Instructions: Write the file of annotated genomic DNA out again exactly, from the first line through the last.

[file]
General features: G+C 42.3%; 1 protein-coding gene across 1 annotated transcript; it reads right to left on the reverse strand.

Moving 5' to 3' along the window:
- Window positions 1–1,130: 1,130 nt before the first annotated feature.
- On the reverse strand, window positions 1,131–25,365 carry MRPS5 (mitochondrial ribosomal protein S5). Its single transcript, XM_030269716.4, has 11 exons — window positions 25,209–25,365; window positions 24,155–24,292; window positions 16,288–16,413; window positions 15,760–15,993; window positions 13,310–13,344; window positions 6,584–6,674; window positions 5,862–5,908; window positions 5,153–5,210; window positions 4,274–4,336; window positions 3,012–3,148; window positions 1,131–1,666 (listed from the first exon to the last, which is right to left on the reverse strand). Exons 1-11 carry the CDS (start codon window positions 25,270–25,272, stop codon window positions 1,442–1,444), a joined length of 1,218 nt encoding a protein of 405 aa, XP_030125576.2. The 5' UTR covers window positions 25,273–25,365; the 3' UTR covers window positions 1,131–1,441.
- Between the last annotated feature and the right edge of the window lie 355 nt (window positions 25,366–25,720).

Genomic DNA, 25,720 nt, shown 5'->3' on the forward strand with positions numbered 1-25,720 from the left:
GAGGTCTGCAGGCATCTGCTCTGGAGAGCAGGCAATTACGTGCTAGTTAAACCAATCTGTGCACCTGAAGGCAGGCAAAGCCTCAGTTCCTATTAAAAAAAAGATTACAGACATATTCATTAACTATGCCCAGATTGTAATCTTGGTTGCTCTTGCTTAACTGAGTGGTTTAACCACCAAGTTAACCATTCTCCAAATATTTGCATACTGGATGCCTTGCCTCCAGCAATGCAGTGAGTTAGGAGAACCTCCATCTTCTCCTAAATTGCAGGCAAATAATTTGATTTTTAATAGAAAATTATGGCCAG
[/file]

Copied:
General features: G+C 42.3%; 1 protein-coding gene across 1 annotated transcript; it reads right to left on the reverse strand.

Moving 5' to 3' along the window:
- Window positions 1–1,130: 1,130 nt before the first annotated feature.
- On the reverse strand, window positions 1,131–25,365 carry MRPS5 (mitochondrial ribosomal protein S5). Its single transcript, XM_030269716.4, has 11 exons — window positions 25,209–25,365; window positions 24,155–24,292; window positions 16,288–16,413; window positions 15,760–15,993; window positions 13,310–13,344; window positions 6,584–6,674; window positions 5,862–5,908; window positions 5,153–5,210; window positions 4,274–4,336; window positions 3,012–3,148; window positions 1,131–1,666 (listed from the first exon to the last, which is right to left on the reverse strand). Exons 1-11 carry the CDS (start codon window positions 25,270–25,272, stop codon window positions 1,442–1,444), a joined length of 1,218 nt encoding a protein of 405 aa, XP_030125576.2. The 5' UTR covers window positions 25,273–25,365; the 3' UTR covers window positions 1,131–1,441.
- Between the last annotated feature and the right edge of the window lie 355 nt (window positions 25,366–25,720).

Genomic DNA, 25,720 nt, shown 5'->3' on the forward strand with positions numbered 1-25,720 from the left:
GAGGTCTGCAGGCATCTGCTCTGGAGAGCAGGCAATTACGTGCTAGTTAAACCAATCTGTGCACCTGAAGGCAGGCAAAGCCTCAGTTCCTATTAAAAAAAAGATTACAGACATATTCATTAACTATGCCCAGATTGTAATCTTGGTTGCTCTTGCTTAACTGAGTGGTTTAACCACCAAGTTAACCATTCTCCAAATATTTGCATACTGGATGCCTTGCCTCCAGCAATGCAGTGAGTTAGGAGAACCTCCATCTTCTCCTAAATTGCAGGCAAATAATTTGATTTTTAATAGAAAATTATGGCCAG